-Of Large, First-course Dishes, Tureens, And Others. Part 2
Terrine De Becasses - Tureen Of Woodcocks Garnish a Stew-pan with slices of Fillet of Veal, and Ham; truss the Woodcocks whole, and give them a few turns in Butter, then put them along with the Veal ...
-Of Large, First-course Dishes, Tureens, And Others. Part 3
Terrine Au Monarque - Kingly Tureen Garnish the bottom of a Brazing-pan with slices of Fillet of Veal and Ham; upon this place a Neck of Mutton larded, with Pickled Pork cut into pretty large bits, t...
-Of Large, First-course Dishes, Tureens, And Others. Part 4
Terrine A La Neuvaine Tureen as you please, or any how. Use a Tureen which will bear the fire, and put into it any sorts of Butchers Meat or Game you think proper, being chopped pretty small, with s...
-Of Large, First-course Dishes, Tureens, And Others. Part 5
Ouille Au Bain Marie, Hochpot Of All Sorts Of Meat Take an earthen Pot well scalded, and put into it four pounds of sliced Beef, one pound of Loin of Mutton, two pounds of Fillet of Veal, one Partri...
-Of Large, First-course Dishes, Tureens, And Others. Part 6
Chartreuse After The Name Of An Order Of Friars Take a Partridge trussed as for boiling, four Sheeps Rumps scalded, a couple of Legs of Fowl, and braze them together with a few slices of Laid, a fagg...
-Of Large, First-course Dishes, Tureens, And Others. Part 7
Matelottes De Ce Que L'on Veut, Matlots Of What You Like Take six Sheeps Rumps, half a pound of Pickled Pork, eight Pinions of Fowls, and one dozen of small Onions scalded; put all together into a St...
-Of Large, First-course Dishes, Tureens, And Others. Part 8
Gateau A L'espagnole - Meat Cake Spanish Fashion Make a Forced-meat with about two pounds of Fillet of Veal, a pound of Beef Suet, chopped Shallots, Parsley, Mushrooms, a small glass of Brandy, Peppe...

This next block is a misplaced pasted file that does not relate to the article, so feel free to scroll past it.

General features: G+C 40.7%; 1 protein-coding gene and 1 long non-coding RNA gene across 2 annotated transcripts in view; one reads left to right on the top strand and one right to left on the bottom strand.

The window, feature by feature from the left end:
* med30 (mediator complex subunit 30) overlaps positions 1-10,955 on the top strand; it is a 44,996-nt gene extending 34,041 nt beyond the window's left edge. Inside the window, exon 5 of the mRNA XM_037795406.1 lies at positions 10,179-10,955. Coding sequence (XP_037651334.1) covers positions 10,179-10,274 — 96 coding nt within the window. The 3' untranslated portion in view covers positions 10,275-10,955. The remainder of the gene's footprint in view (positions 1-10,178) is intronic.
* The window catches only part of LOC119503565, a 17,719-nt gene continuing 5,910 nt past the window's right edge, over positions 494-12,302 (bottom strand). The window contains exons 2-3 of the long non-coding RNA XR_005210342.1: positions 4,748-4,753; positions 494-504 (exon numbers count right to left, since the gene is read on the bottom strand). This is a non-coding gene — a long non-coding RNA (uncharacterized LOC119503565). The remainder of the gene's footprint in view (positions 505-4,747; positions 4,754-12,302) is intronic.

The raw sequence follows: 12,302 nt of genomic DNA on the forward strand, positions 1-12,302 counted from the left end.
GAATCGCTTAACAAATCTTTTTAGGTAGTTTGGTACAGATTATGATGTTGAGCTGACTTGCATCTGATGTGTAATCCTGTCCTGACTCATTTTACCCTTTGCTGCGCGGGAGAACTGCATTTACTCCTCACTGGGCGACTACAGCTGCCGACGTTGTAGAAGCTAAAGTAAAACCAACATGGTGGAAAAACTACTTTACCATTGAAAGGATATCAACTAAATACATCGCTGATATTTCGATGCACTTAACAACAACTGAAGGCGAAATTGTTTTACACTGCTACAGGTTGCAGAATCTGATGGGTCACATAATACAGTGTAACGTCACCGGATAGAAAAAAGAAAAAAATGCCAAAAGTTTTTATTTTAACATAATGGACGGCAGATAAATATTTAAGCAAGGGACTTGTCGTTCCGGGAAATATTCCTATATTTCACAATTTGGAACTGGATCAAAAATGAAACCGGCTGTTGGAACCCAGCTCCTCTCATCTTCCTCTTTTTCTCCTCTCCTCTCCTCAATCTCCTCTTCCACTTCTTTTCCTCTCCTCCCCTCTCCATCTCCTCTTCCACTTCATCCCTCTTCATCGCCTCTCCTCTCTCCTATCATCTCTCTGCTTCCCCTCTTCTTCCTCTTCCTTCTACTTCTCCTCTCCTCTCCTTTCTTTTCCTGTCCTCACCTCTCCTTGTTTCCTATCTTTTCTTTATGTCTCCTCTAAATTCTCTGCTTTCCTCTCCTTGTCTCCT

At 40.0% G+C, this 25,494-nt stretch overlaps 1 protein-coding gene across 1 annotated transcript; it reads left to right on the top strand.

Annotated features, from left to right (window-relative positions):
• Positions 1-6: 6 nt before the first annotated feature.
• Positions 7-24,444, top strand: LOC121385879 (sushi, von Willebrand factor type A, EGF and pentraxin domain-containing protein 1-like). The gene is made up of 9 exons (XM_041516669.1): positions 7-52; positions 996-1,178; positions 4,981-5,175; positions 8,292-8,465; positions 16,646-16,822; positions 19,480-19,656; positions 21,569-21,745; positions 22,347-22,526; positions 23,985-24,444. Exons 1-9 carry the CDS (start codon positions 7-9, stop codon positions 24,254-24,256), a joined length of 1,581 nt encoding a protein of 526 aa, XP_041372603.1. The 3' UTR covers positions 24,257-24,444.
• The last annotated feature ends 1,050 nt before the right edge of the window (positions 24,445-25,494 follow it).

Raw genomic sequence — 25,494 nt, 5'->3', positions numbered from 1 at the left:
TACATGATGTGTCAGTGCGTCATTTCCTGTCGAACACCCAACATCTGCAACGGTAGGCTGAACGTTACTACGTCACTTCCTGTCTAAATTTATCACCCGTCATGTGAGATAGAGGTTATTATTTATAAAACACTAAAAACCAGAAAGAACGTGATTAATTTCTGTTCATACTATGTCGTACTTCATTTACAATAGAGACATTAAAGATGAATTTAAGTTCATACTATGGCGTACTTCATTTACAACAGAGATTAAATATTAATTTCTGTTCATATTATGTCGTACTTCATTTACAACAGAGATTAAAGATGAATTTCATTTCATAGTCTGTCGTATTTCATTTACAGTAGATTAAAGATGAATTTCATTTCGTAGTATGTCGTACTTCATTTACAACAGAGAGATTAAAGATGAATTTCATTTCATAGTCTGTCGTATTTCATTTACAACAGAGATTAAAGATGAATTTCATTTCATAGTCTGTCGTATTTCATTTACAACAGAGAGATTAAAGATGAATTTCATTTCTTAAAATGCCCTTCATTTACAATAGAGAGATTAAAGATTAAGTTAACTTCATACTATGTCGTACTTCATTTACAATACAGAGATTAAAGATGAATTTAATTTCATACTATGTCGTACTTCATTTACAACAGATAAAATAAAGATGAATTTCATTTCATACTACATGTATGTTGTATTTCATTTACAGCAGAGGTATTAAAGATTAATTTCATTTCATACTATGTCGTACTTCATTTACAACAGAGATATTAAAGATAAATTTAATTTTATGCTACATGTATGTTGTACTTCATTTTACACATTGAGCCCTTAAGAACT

-Des Couleurs Que L'on Se Serta La Cuisine. Of Colours Used In Cookery
For Red, take Beet-root baked and pounded, put a little Cullis to it, and sift it in a Stamine, taking care that it be pretty thick: You may make a little thin Paste of it, which cut to what form or s...
-De La Volaille. Of Poultry. Chicken
Poulets En Fricassee. Fricassee Of Chicken Cut a Chicken in pieces, and throw it into hot Water to scald a little, adding the Liver and Gizzard likewise, and the Legs, being first singed and the Claw...
-De La Volaille. Of Poultry. Chicken. Part 2
Poulets A La Cavaliere A la Cavaliere, meaning without Art or Ceremony, Truss the Chickens as for boiling, the Legs being tucked into the inside, flatten the Breast, and ma-rinate them four or five h...
-De La Volaille. Of Poultry. Chicken. Part 3
Poulets A La Folette, Wanton, Or Fantastick Chickens Cut Carrots and Parsneps according to fancy, and boil them in Broth, with half a dozen small Onions,: Cut alsoa few Truffles and Mushrooms, and a ...
-De La Volaille. Of Poultry. Chicken. Part 4
Filets De Poulets A La Bechamel Pann'ee - Fillets Of Chickens, With Bechamel Sauce And Bread Crumbs Cut off the Hind Part of two or three Chickens,, (viz. the Legs and Rumps, which will serve you for...
-De La Volaille. Of Poultry. Chicken. Part 5
Petit Poussins Out Pavies - Small Chickens, And Preserved Nectarines Truss three very small fat Chickens quite round, and give them a fry in Butter; then place a few slices of Lemon upon the Breasts,...
-De La Volaille. Of Poultry. Chicken. Part 6
Poulets A La Pierrettes - Chicken Marbled Take up the Wings of three pretty large Chickens, and lard them all as for Fricandeaux, viz. two with Larding Bacon, two with Ham, and two with Truffles, or ...
-De La Volaille. Of Poultry. Chicken. Part 7
Poulets D L'excellence, Chickens, His Excellency's Fashion Cut a quarter of a pound of Pickled Pork into thin slices, and soak it until it is three parts done; then put to it chopped Truffles, fat Li...
-De La Volaille. Of Poultry. Chicken. Part 8
Poulets A La Dauphine - Chickens Dauphin Fashion Make a Farce with the Livers, Butter, Nutmeg, Parsley, Shallots, Pepper, Salt, Mushrooms, and two Yolks of Eggs; stuff the Chickens with this Farce: ...